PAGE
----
- W3 Total Cache Plugin: With WordPress caching, you’re essentially creating static versions of your posts and pages, so it can be rendered quickly by browsers for better user experience. After you’ve installed the plugin, you’ll see a new menu in the left sidebar called Performance. I enable Page Cache, Minify, Browser Cache, and CDN on all my sites. Now, it’s important to note that the W3 Total Cache settings that work for my site, won’t necessarily work for yours. There are way too many variables to consider like your server set up, your hosting plan and more.
- The other plugins I recommend you to test are WP Fastest Cache, WP Super Cache and WP Rocket.
- Image Compression plugins: Compress all images using either;
- ShortPixel Image Optimizer: ShortPixel automatically compresses and optimizes images when you upload them to your server without compromising on image quality. (Personal favourite)
- Optimole: Optimole is an all-in-one plugin for image optimization & lazy load.
- You can also try out WP Smush, EWWW Image Optimizer, Optimus HQ to compress all images.
- Speed Booster Pack PageSpeed Optimization Suite: This plugin is helpful to enable the lazy loading of images, so the images get loaded as needed. For example, when you load a page with images, the images further down on the page will only load as you scroll to its location.
You can also use external tools like Pingdom’s full-page test, PageSpeed Insights, GTMetrix etc which will show you the page load times and provide performance optimisation tips. Monitor key metrics such as time to first byte (TTFB) and total page size of your most important pages by traffic and revenue. Aim for a load time for 3 seconds or under.
Don’t use WordPress plugins for everything. Poorly written plugins can cause performance, maintenance and security issues. If you want to monitor broken links, don’t install a link checking plugin as these can consume a lot of resources. Use a crawler like Screaming Frog, Botify, Deep Crawler to find and fix broken links on a regular basis.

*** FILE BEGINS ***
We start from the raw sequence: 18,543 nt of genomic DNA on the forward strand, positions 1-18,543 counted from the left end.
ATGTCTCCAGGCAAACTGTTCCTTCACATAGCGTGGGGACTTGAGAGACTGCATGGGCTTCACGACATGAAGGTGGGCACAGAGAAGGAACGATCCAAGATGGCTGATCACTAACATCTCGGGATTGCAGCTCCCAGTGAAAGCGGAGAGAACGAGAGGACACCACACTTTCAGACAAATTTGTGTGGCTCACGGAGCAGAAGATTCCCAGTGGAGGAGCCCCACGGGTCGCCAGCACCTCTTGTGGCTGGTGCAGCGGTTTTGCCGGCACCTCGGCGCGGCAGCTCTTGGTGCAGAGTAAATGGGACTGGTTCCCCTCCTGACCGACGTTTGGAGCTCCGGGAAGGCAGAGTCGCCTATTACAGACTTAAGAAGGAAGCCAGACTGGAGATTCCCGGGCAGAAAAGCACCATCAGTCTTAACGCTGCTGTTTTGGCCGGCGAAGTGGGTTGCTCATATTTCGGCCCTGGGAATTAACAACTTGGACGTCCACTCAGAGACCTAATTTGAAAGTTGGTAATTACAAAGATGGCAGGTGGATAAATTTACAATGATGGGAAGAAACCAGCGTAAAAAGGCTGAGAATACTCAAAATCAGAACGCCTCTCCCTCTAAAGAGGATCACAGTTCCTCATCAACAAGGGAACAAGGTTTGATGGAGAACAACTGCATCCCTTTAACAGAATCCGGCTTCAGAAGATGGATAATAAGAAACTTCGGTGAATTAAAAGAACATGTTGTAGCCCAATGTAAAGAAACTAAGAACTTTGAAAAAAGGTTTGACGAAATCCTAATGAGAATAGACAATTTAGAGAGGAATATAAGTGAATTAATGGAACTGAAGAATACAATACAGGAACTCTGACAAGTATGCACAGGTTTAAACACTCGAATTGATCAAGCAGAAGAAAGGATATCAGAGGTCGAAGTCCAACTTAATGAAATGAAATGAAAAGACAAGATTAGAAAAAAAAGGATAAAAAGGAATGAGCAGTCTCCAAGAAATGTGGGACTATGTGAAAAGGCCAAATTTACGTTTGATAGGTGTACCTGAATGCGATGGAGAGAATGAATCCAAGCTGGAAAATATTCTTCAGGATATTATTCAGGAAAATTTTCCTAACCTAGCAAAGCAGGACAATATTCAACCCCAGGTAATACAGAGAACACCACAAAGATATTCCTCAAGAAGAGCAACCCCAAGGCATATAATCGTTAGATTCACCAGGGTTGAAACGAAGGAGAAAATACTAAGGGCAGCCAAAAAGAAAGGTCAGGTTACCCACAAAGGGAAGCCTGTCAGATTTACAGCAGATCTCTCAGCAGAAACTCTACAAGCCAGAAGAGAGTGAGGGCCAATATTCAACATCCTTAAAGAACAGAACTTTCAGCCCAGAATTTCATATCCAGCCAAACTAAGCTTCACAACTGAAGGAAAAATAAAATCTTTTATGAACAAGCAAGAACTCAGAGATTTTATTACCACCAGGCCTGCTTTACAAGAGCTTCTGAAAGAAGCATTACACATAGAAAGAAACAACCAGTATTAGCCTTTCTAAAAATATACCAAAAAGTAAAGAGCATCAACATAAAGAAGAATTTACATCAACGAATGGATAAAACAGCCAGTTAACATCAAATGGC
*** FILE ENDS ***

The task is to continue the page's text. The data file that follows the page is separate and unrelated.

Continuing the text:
Internal Links Optimisation
The key focus here is to keep your site visitors on your site and viewing multiple pages using internal linking. You could use a site crawler like Screaming Frog, Botify, Site bulb, Deepcrawl etc to run a site crawl and determine the internal links pointing to all your site pages. Add internal links to pass link equity to your most important pages that you want to rank. You could do this automatically with the help of the plugins such as WordPress Popular Posts and Custom Sidebars. But I would suggest manually adding links to your pages to help strengthen your content and improve user experience. Read how you can optimise internal links below;
- Use keywords preferably exact-match anchor text to link to other pages.
- Link blog posts to relevant products and landing pages. Also link related blog posts together.
- Use breadcrumbs and show the full site’s structure. Yoast has it own breadcrumb functionality. This is an advanced feature that requires you to copy and paste code on to your theme template.
- Use WP PageNavi to replace traditional WordPress pagination with fancy pagination links.
- Increase the number of products per categories to improve the site’s depth.
- Implement cross-selling to improve internal links and sales.
Handling Duplicate Content Issues in WordPress
Yoast SEO plugin makes it easy to handle some of the indexation issues that cause duplication of pages common when using the WordPress CMS as it is out of the box. With Yoast you can;
- Under Yoast Post Types settings, make sure that your Meta Robots settings for both pages and posts are unchecked, which will ensure that all of your blog posts and pages are set to get indexed by default. Set the media settings as “noindex, follow” because WordPress will often create separate media pages that have nothing more than just the image creating thin content pages.
- Under the Yoast Taxonomies tab, set noindex to the tags and format option. There’s no real value in indexing tag and format pages on Google.
- Author and archive pages do not have much SEO weight.
- Under the Archives tab, set noindex for the author archives If there is only one author.
- Under the Archives tab, I also recommend noindex of date-based archives unless you have a site where date-based content is imperative.
- With Yoast SEO, you can canonicalise duplicated pages and block specific pages using meta robots noindex.